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The business of charities

National charities are businesses.

As hard as it is to accept it just has to be.

I have a lot of conversations with different people who have concerns with money going toward administration and wages, and that sort of thing, for charity organisations.

At the end of the day, I can tell you, if it wasn’t for someone being paid we wouldn’t have these charities, which make a big difference when you are going through difficult times through your life.

In my case, I can talk about the shades of pink.

Firstly if McGrath Foundation didn’t exist and wouldn’t have raised a pool of money, would I have had a breast care nurse?

She was the person who was there for me who I could be honest with about my fears and help me with the information and resources that I needed when I was on the journey.

If I hadn’t received resources like “My Journey Kit” from BCNA (Breast Cancer Network Australia), a national not-for-profit, would I have been so well informed about what I was going through?

Would I have had access to an online network to be able to connect with others nationally for support?

Look Good Feel Better is another national charity. Without covering their expenses, would I have been able to attend a workshop and receive the help I and every other woman in that room received for our self-confidence during chemotherapy?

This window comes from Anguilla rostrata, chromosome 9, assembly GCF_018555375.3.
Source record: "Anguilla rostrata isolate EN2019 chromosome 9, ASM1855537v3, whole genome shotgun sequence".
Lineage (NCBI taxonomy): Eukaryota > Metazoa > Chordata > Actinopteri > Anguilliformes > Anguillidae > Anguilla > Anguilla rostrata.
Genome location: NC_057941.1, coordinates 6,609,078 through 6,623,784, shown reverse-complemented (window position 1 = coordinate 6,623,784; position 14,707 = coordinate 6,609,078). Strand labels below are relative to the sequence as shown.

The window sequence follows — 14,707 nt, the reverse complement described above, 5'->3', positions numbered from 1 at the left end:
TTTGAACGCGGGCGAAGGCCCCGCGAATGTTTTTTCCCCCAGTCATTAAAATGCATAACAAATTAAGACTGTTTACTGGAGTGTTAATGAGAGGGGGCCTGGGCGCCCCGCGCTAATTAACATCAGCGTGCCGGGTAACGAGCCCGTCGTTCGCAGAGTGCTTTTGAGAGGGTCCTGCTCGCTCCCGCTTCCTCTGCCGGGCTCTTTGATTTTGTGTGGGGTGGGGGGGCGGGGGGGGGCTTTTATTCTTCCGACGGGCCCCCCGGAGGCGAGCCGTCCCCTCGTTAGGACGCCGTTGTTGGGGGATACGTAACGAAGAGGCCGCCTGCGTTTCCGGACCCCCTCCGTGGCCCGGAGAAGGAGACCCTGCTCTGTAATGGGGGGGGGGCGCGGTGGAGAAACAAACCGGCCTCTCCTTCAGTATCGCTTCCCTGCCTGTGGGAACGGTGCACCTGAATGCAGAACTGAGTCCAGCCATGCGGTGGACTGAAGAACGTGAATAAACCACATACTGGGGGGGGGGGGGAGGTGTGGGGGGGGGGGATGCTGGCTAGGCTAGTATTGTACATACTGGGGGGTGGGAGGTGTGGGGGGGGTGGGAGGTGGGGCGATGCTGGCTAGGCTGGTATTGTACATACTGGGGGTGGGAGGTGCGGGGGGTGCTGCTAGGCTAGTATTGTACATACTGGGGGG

Even though the local volunteers give their time and run the workshops, they have to be trained, there needs to be logistics to get the packs to all the workshops, and the reality of it is they need people in paid positions to make this happen.

The Cancer Council is another one. It offers financial support for the bills that keep on coming even if you’re off work fighting for your life. Fundraising initiatives help them achieve that. 

CanAssist is a local charity and the money goes to locals but they’re governed by an umbrella body.

The National Breast Cancer Foundation has to fundraise for research or there wouldn’t be money for research.

Only in July this year, I had a conversation with a person with the National Pyjama Foundation and I asked the question, "Will Dubbo get a Pyjama Angel?’ and their answer was they have to have growth, sustainability, the recruitment of volunteers and more first, and all that costs money.

Everyone’s got the time to volunteer here and there, but no-one is in a position to volunteer their time, full-time. We need these big charities. They need money to support those who need their services.

I don’t always agree with all fundraising activities or strategies nationally! That’s just how it all works!

Of course, I love seeing money raised locally going to locals which is a reason I founded Pink Angels in 2011 to care, help and support other locals.

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